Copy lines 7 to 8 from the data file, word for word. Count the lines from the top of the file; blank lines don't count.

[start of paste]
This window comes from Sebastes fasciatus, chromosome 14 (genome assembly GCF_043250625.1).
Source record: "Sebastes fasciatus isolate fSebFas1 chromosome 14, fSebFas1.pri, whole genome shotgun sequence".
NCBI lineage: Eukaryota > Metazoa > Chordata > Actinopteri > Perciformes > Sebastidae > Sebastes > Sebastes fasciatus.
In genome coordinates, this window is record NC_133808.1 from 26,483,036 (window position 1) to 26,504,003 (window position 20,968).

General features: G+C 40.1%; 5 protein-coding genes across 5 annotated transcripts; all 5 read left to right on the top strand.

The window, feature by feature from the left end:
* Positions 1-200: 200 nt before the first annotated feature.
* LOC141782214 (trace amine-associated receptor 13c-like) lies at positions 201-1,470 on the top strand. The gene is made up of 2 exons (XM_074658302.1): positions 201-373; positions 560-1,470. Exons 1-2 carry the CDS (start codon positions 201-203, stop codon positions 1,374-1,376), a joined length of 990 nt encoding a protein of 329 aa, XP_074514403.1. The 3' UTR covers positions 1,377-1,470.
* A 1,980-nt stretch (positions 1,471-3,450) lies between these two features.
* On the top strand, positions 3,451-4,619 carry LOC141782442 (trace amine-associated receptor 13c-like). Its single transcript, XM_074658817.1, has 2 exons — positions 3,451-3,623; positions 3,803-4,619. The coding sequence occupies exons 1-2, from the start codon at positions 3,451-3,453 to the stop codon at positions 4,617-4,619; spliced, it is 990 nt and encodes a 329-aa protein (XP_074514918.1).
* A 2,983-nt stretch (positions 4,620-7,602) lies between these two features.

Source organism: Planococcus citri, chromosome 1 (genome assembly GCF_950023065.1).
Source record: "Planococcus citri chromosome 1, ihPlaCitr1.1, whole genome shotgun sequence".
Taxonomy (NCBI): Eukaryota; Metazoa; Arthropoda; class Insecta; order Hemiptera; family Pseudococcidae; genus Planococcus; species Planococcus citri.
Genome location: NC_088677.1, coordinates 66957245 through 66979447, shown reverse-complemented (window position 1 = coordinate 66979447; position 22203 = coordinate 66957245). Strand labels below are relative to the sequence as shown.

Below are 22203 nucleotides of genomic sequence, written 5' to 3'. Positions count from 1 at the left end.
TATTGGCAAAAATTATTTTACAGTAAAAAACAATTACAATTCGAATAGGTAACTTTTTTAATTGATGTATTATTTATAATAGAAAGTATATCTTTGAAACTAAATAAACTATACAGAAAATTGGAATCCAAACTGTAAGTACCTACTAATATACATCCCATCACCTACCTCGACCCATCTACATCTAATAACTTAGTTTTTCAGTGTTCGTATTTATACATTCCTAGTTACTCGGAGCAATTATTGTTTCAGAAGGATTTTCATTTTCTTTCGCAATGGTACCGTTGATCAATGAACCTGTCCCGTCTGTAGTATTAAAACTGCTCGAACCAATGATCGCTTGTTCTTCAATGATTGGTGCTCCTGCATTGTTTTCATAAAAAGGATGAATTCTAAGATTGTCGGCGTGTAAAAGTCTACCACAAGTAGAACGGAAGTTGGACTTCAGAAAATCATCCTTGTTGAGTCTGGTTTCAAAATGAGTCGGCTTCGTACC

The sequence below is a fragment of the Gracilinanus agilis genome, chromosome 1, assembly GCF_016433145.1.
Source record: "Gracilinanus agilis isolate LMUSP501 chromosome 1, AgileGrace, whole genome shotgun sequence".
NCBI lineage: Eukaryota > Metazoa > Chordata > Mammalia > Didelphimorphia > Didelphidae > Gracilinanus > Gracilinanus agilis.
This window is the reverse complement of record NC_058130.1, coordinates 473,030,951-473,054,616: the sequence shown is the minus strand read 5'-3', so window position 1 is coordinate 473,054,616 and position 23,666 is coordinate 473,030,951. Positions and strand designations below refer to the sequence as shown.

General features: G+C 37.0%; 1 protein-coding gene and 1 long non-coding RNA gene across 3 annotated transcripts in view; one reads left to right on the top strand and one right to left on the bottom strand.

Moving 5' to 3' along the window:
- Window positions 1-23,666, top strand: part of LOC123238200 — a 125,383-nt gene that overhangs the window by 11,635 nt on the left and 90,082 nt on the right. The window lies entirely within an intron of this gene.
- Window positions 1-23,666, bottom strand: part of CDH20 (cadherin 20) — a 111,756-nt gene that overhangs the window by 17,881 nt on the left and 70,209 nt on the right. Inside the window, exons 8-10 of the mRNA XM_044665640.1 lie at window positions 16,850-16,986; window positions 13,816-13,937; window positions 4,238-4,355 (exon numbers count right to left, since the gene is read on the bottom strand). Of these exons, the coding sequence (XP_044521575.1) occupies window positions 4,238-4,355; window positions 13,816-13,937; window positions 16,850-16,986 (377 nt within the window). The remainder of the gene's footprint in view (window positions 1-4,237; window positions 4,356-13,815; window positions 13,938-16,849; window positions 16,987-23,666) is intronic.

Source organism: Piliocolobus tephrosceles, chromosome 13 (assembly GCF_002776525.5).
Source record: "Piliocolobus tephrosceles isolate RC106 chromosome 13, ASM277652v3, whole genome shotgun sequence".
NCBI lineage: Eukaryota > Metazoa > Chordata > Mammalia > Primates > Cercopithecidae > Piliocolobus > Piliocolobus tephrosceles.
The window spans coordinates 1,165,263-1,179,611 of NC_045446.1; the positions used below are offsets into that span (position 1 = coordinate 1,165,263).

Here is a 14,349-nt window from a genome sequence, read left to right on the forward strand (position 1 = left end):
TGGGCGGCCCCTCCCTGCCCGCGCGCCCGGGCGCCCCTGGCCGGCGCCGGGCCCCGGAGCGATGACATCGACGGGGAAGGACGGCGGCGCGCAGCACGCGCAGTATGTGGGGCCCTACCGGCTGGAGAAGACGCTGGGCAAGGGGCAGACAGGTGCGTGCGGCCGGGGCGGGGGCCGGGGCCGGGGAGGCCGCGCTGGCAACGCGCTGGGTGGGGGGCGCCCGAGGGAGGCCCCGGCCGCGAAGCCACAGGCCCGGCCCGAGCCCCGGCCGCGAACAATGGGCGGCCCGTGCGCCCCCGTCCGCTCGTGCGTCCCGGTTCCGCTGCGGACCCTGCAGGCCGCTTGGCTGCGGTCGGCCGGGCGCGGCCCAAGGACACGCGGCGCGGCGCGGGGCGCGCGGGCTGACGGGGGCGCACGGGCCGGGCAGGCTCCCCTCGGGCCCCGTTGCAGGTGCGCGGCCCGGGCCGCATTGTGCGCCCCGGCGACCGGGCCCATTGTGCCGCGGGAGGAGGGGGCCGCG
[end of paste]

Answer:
* Positions 1-200: 200 nt before the first annotated feature.
* LOC141782214 (trace amine-associated receptor 13c-like) lies at positions 201-1,470 on the top strand. The gene is made up of 2 exons (XM_074658302.1): positions 201-373; positions 560-1,470. Exons 1-2 carry the CDS (start codon positions 201-203, stop codon positions 1,374-1,376), a joined length of 990 nt encoding a protein of 329 aa, XP_074514403.1. The 3' UTR covers positions 1,377-1,470.